After 18 years, Bhopal gas victims win legal battle against Corporate Criminal Warren Anderson

Press release - 28 August, 2002
The judgement by a Bhopal Court to reject the Indian Central Bureau of Investigation's (CBI) plea to dilute charges against prime accused Warren Anderson - former CEO of Union Carbide responsible for the disastrous gas leak - is a victory for the victims of the Bhopal Union Carbide Gas disaster of 1984.

Survivors display a poster calling for the extradition of Warren Anderson, former Chief Executive of Union Carbide, from the US.

The long battle for getting the guilty punished took an important step towards justice when the Court rejected CBI's plea for reducing the charges against Warren Anderson, who hides in the US after jumping bail in India. He has been absconding from India and has been absent from all hearings pertaining to the matter of the criminal liability for the Bhopal gas disaster.

"This judgement is very welcome. The case is at an important stage and we want the Honourable Court to enforce timely implementation of the pending arrest warrant. Eighteen years is too long and justice is overdue," said Ganesh Nochur, Campaigns Director of Greenpeace India.

This most horrendous event caused by the leak of poisonous gases from the Union Carbide factory in 1984 has caused an estimated 20,000 deaths to date and the victims toll is increasing every day. This disaster continues to cause illness and death and the plant still leaches toxic substances into the surrounding area. This disaster continues to create fresh victims and has not yet been tackled by the company or the authorities.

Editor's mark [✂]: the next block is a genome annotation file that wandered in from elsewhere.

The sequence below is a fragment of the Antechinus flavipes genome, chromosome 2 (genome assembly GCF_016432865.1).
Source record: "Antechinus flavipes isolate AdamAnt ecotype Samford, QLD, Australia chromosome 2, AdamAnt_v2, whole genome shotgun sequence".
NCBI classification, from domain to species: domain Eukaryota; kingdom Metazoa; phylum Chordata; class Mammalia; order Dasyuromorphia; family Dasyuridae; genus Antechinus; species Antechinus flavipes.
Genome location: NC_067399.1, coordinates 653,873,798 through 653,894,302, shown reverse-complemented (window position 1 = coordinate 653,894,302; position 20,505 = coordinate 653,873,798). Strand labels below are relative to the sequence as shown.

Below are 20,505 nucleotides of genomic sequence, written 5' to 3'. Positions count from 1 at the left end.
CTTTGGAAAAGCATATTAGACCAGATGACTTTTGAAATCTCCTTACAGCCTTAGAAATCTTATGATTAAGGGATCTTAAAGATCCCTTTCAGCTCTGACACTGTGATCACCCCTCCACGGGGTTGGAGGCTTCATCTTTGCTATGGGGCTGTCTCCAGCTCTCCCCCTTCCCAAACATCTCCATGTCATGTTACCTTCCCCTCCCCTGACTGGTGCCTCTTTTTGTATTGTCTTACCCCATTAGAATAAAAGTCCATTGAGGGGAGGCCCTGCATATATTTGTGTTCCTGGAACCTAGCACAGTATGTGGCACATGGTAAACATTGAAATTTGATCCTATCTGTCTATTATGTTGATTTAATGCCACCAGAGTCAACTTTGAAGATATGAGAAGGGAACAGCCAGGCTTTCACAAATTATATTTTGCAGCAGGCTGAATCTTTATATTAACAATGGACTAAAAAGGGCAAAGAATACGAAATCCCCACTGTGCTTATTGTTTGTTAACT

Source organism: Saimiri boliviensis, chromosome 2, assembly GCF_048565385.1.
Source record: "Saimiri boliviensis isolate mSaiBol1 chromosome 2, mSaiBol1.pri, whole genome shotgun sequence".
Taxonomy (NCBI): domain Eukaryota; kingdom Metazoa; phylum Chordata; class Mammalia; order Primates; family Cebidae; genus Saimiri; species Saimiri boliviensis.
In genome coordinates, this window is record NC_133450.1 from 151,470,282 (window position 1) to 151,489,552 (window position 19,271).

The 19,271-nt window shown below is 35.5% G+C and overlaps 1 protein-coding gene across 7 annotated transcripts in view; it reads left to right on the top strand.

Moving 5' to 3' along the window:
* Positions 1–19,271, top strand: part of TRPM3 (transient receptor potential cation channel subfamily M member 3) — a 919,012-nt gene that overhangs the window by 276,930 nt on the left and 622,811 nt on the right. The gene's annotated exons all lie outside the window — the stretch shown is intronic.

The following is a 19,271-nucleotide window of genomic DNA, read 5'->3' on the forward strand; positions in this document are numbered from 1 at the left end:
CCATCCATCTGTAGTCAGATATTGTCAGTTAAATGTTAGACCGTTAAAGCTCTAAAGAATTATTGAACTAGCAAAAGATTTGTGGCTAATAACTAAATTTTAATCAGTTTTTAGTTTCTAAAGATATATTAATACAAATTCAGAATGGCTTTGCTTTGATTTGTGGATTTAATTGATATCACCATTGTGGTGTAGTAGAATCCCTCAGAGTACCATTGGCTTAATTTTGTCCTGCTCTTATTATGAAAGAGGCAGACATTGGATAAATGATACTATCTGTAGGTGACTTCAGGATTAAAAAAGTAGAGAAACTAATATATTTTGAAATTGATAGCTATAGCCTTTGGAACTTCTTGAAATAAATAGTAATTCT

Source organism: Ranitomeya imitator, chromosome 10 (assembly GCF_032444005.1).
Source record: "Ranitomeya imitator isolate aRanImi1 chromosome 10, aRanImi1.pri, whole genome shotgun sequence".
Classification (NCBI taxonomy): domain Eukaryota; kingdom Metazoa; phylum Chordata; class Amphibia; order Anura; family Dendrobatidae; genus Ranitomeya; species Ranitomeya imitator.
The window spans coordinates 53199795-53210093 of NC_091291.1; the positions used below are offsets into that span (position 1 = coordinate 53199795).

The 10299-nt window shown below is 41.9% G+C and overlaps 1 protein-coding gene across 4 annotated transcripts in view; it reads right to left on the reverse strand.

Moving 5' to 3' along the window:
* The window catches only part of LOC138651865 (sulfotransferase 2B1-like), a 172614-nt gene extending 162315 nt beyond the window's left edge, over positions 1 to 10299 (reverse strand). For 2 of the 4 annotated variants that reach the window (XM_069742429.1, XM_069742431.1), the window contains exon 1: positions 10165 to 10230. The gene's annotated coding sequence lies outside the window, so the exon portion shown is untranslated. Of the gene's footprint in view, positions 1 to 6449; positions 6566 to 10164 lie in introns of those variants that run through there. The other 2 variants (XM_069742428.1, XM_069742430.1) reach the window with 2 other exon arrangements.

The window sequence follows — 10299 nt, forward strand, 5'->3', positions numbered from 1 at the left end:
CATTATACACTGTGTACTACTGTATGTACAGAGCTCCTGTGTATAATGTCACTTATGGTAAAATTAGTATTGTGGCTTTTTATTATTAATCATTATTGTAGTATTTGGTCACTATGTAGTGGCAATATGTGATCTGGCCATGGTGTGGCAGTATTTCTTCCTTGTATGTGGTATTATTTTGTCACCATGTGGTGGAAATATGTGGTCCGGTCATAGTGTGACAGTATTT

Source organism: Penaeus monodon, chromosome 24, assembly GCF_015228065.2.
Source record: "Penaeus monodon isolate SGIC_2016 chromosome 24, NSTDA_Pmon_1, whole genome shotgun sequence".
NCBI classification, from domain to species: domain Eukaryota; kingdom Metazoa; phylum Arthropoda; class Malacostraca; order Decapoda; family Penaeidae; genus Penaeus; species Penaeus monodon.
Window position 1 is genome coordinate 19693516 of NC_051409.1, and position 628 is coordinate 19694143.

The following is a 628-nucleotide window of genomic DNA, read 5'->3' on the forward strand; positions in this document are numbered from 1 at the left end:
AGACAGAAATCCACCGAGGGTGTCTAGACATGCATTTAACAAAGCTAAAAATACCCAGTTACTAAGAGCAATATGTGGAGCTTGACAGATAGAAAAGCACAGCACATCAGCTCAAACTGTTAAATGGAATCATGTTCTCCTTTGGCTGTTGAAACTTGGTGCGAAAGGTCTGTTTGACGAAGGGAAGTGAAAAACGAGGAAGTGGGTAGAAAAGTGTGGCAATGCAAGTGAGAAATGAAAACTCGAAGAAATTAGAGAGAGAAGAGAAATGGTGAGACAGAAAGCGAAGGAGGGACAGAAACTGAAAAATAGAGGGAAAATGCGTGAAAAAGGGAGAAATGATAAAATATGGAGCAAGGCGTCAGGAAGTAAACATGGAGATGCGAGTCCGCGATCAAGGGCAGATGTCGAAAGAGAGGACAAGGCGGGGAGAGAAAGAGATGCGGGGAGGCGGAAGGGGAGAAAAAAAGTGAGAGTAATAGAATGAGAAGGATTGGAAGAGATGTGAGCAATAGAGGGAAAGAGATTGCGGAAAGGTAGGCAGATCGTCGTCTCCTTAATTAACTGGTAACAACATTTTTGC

"The court has rejected the plea presented by the CBI for the dilution of charges against Anderson and has come to the conclusion that the case against him is for culpable homicide," said Raj Punjwani, the Indian lawyer who has legally represented the victims of Bhopal during the judgement.

The Bhopal Case has been pending before the courts for many years. There has been no move to extradite Anderson although there is an Interpol alert on him. "The CBI has been late in pursuing his arrest and extradition and the government of India has been very lenient on the guilty and has been bending over backwards to please big multinational corporations like Dow/UC, " Nochur added.

This decision comes at the same time when Greenpeace is releasing a set of principles called the Bhopal Principles on Corporate Accountability at the World Summit on Sustainable Development in Johannesburg and the keystone of the document is that disasters like Bhopal should never be allowed to happen (1). Corporations should be held liable in all those instances where their activities have caused environmental or property damage or personal injury.

AaCcTt -Action Against Corporate Crime and Toxic Terror- a coalition of movements fighting to get justice Bhopal gas victims have welcomed the decision and calls for the arrest and extradition of Warren Anderson to India to face the court. Rashida Bi, a survivor of the Bhopal gas disaster and convenor of the Bhopal Gas Victims Women's Stationery Association said, "Our battle has succeeded and we have to continue the fight to bring Andersen to court and punish the guilty. Bhopal should never happen again."

Bhopal is an ongoing disaster. One hundred twenty thousand people still face serious health problems and children born to survivors are also affected. The toxic chemicals abandoned in Bhopal by the chemical company have contaminated the groundwater that is used by thousands of people who live around the abandoned factory.

Greenpeace and Bhopal survivors are calling on Dow Chemical - now Union Carbide's owner - to clean up the factory site at its expense as would be required in the U.S., to secure long- term medical treatment facilities and medical rehabilitation for the survivors of the poisonous gas leak, to ensure economic compensation for the gas-affected people and their families, and to provide clean drinking water to communities that are forced to consume contaminated groundwater.

Notes: (1) Greenpeace report on corporate crimes: